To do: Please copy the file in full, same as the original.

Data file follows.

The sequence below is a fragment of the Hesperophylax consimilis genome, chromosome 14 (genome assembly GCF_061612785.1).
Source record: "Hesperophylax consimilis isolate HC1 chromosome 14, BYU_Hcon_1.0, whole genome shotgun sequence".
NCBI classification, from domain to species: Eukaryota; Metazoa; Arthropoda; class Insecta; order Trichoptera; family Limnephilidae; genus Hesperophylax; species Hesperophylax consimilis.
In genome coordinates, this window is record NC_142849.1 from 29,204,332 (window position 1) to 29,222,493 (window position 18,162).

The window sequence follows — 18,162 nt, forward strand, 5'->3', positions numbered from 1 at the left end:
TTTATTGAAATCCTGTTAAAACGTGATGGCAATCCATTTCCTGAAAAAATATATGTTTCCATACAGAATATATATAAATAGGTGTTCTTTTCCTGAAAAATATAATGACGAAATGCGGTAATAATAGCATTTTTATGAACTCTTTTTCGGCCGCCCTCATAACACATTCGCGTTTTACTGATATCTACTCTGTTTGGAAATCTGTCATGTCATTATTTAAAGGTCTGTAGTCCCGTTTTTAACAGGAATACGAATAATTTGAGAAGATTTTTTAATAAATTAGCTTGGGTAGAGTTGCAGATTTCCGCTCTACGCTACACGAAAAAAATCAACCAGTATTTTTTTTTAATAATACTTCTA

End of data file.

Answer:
The sequence below is a fragment of the Hesperophylax consimilis genome, chromosome 14 (genome assembly GCF_061612785.1).
Source record: "Hesperophylax consimilis isolate HC1 chromosome 14, BYU_Hcon_1.0, whole genome shotgun sequence".
NCBI classification, from domain to species: Eukaryota; Metazoa; Arthropoda; class Insecta; order Trichoptera; family Limnephilidae; genus Hesperophylax; species Hesperophylax consimilis.
In genome coordinates, this window is record NC_142849.1 from 29,204,332 (window position 1) to 29,222,493 (window position 18,162).

The window sequence follows — 18,162 nt, forward strand, 5'->3', positions numbered from 1 at the left end:
TTTATTGAAATCCTGTTAAAACGTGATGGCAATCCATTTCCTGAAAAAATATATGTTTCCATACAGAATATATATAAATAGGTGTTCTTTTCCTGAAAAATATAATGACGAAATGCGGTAATAATAGCATTTTTATGAACTCTTTTTCGGCCGCCCTCATAACACATTCGCGTTTTACTGATATCTACTCTGTTTGGAAATCTGTCATGTCATTATTTAAAGGTCTGTAGTCCCGTTTTTAACAGGAATACGAATAATTTGAGAAGATTTTTTAATAAATTAGCTTGGGTAGAGTTGCAGATTTCCGCTCTACGCTACACGAAAAAAATCAACCAGTATTTTTTTTTAATAATACTTCTA